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Global moon race

  Mar 13, 2020

Global moon race

When did man set foot on moon?

It was 50 years ago in 1969 when Neil Armstrong and Buzz Aldrin set foot on the Moon.

What is Chandrayaan-2 about?

Chandrayaan-2 (Moon Mission) is attempting to soft land on the Southern Polar region of the lunar surface, where no nation has dared to go so far. 

Is the global moon race gaining momentum?

The US, which put the first human on the moon on July 20, 1969, with its Apollo Mission, has been given a 2024 deadline by US President to return astronauts to the celestial body that orbits our planet. 

Among the nations that are keen to explore the moon, which is about 384,500 kms from us, are the US, Russia, China, India, South Korea, Israel as well as billionaires and corporate giants, including Elon Musk’s Space X and Jeff Bezos’ Blue Origin.

The world’s richest man and founder of Amazon has an aerospace firm Blue Origin which has big dreams and would in the near future transport people to the moon on Blue Moon, the reusable rocket launcher.

The first half of 2019 has already seen a wave of interest. The Chinese made a historic landing on the lunar far side in January with its Chang’e series. It is also preparing hard to launch a first-of-its-kind sample return mission by the end of the year as well as to the Southern side.

The Russians are working on a series of landers.

Give some more details about India’s push.

India’s space odyssey consists of the Chandrayaan, Mangalyaan (Mars Mission) and Gaganyaan (Man in space) missions, and wants India to be a space power to reckon soon. India hopes to become the fourth nation after the US, Russia and China to land on the moon. The 600-tonne GSLV MKIII rocket, which is undergoing a countdown as it readies to fire the Orbiter, with the lander (Vikram, after Vikram Sarabhai) and rover (Pragyan or wisdom) stacked on-board.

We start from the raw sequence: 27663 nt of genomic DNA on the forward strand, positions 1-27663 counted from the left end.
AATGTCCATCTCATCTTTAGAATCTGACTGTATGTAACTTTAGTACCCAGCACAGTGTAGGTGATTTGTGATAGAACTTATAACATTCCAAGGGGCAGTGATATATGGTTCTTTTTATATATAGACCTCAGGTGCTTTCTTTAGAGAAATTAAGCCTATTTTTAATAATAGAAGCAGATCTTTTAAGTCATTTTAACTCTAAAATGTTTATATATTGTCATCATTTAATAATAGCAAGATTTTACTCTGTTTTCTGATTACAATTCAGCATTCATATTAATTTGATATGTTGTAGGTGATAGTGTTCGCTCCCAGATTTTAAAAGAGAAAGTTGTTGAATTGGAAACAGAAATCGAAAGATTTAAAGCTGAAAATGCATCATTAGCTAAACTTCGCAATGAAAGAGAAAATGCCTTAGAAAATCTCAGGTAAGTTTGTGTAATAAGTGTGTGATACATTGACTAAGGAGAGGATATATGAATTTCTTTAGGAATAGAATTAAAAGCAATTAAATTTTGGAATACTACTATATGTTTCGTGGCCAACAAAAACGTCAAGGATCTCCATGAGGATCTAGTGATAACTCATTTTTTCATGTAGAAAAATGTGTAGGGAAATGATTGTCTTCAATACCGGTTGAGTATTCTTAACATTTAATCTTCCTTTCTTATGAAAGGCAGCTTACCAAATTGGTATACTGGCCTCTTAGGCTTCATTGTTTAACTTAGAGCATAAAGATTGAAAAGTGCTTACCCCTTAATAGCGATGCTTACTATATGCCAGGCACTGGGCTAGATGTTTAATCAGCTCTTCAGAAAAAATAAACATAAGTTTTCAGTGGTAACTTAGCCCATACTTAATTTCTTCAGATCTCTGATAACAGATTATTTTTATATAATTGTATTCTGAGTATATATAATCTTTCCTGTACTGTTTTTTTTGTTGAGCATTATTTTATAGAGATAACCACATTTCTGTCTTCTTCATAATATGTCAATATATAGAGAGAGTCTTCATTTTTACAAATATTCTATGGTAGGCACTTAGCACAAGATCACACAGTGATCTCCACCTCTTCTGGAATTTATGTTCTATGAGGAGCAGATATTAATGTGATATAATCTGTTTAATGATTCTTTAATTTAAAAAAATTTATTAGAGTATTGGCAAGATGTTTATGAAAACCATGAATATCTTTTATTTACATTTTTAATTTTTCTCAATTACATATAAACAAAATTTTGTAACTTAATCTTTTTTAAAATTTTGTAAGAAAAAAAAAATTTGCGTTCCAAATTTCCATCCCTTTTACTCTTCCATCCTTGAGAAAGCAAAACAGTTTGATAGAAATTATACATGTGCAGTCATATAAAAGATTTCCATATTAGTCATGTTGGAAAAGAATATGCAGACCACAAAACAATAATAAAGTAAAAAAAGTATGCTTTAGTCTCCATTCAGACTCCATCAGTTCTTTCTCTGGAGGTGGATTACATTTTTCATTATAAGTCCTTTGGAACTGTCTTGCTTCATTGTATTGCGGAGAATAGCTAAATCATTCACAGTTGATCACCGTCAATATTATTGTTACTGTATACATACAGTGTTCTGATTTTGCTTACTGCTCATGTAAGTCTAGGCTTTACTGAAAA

The journey to the lunar surface is expected to take about 50 days and the scheduled landing is on September 6 or 7. The lander and rover have the Indian tricolour painted on them. The wheels of the rover will have the Asoka Chakra.

India hopes to unlock more in the shadowed Southern Polar region.

If Chandrayaan 2 does discover more water and conditions suitable for future habitation, it would, indeed, be a big leap forward. 

Why is moon race important?

Though the US was the first country to land humans on the moon, the astronauts on that Apollo missions didn't see what India's Chandrayaan-1 uncrewed spacecraft unveiled in 2008: evidence of water in the moon's craters.

That discovery was literally a watershed. Water dramatically enhances the strategic importance of the moon as a platform for space exploration.

We know for sure now there is water on the moon in the form of ice in the permanently shadowed craters on the poles.

We can harvest that ice and use it to make hydrogen and oxygen, which are high-performance rocket propellants.

Is it just water? 

Another element believed to be abundant on the moon's surface - which could further enhance its appeal as a location as a refueling hub - is helium-3, an energy-producing isotope that could power future fusion rockets.

What is   Helium-3?

Helium-3 (He3) is gas that has the potential to be used as a fuel in future nuclear fusion power plants. Helium-3 is a light, non-radioactive isotope of helium with two protons and one neutron. There is very little helium-3 available on the Earth. However, there are thought to be significant supplies on the Moon. Several governments have subsequently signalled their intention to go to the Moon to mine helium-3 as a fuel supply. Such plans may come to fruition within the next two to three decades and trigger a new Space Race. 

When was the Outer Space Treaty signed?

The Outer Space Treaty, formally the Treaty on Principles Governing the Activities of States in the Exploration and Use of Outer Space, including the Moon and Other Celestial Bodies, is a treaty that forms the basis of international space law. The treaty entered into force in 1967.  

How many countries ratified it? 

As of June 2019, 109 countries are parties to the treaty, while another 23 have signed the treaty but have not completed ratification. 

What does it seek to achieve?

Among the Outer Space Treaty's main points are that it prohibits the placing of nuclear weapons in space, it limits the use of the Moon and all other celestial bodies to peaceful purposes only, and establishes that space shall be free for exploration and use by all nations, but that no nation may claim sovereignty of outer space or any celestial body.  

How does it control militarisation of outer space?

The treaty forbids countries from deploying "nuclear weapons or any other kinds of weapons of mass destruction" in outer space. The term "weapons of mass destruction" is not defined, but it is commonly understood to include nuclear, chemical, and biological weapons. The treaty, however, does not prohibit the launching of ballistic missiles, which could be armed with WMD warheads, through space. The treaty repeatedly emphasizes that space is to be used for peaceful purposes, leading some analysts to conclude that the treaty could broadly be interpreted as prohibiting all types of weapons systems, not just WMD, in outer space.